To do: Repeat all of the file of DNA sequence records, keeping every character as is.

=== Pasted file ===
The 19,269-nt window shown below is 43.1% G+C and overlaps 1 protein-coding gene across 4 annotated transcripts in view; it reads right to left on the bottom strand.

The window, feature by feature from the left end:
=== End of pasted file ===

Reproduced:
The 19,269-nt window shown below is 43.1% G+C and overlaps 1 protein-coding gene across 4 annotated transcripts in view; it reads right to left on the bottom strand.

The window, feature by feature from the left end: